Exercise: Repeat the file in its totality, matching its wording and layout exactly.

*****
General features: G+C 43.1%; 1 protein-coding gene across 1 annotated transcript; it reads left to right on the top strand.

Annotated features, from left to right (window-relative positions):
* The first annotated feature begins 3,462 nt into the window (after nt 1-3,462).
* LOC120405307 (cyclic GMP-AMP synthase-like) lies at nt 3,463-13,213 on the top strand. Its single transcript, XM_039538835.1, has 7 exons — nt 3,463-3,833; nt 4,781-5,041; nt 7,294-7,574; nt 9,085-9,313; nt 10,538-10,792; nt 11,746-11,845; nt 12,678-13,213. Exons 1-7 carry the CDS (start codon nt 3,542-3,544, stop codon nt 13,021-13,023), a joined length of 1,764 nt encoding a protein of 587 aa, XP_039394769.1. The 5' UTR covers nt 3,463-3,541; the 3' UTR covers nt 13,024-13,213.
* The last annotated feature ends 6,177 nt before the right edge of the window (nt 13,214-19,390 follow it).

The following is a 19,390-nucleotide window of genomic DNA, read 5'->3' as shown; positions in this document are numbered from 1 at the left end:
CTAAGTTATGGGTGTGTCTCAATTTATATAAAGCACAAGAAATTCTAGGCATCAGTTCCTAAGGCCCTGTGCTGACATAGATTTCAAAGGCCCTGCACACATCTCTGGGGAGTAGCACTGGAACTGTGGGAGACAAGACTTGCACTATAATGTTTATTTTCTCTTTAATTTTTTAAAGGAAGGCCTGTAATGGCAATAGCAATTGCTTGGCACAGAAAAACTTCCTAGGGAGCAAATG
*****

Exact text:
General features: G+C 43.1%; 1 protein-coding gene across 1 annotated transcript; it reads left to right on the top strand.

Annotated features, from left to right (window-relative positions):
* The first annotated feature begins 3,462 nt into the window (after nt 1-3,462).
* LOC120405307 (cyclic GMP-AMP synthase-like) lies at nt 3,463-13,213 on the top strand. Its single transcript, XM_039538835.1, has 7 exons — nt 3,463-3,833; nt 4,781-5,041; nt 7,294-7,574; nt 9,085-9,313; nt 10,538-10,792; nt 11,746-11,845; nt 12,678-13,213. Exons 1-7 carry the CDS (start codon nt 3,542-3,544, stop codon nt 13,021-13,023), a joined length of 1,764 nt encoding a protein of 587 aa, XP_039394769.1. The 5' UTR covers nt 3,463-3,541; the 3' UTR covers nt 13,024-13,213.
* The last annotated feature ends 6,177 nt before the right edge of the window (nt 13,214-19,390 follow it).

The following is a 19,390-nucleotide window of genomic DNA, read 5'->3' as shown; positions in this document are numbered from 1 at the left end:
CTAAGTTATGGGTGTGTCTCAATTTATATAAAGCACAAGAAATTCTAGGCATCAGTTCCTAAGGCCCTGTGCTGACATAGATTTCAAAGGCCCTGCACACATCTCTGGGGAGTAGCACTGGAACTGTGGGAGACAAGACTTGCACTATAATGTTTATTTTCTCTTTAATTTTTTAAAGGAAGGCCTGTAATGGCAATAGCAATTGCTTGGCACAGAAAAACTTCCTAGGGAGCAAATG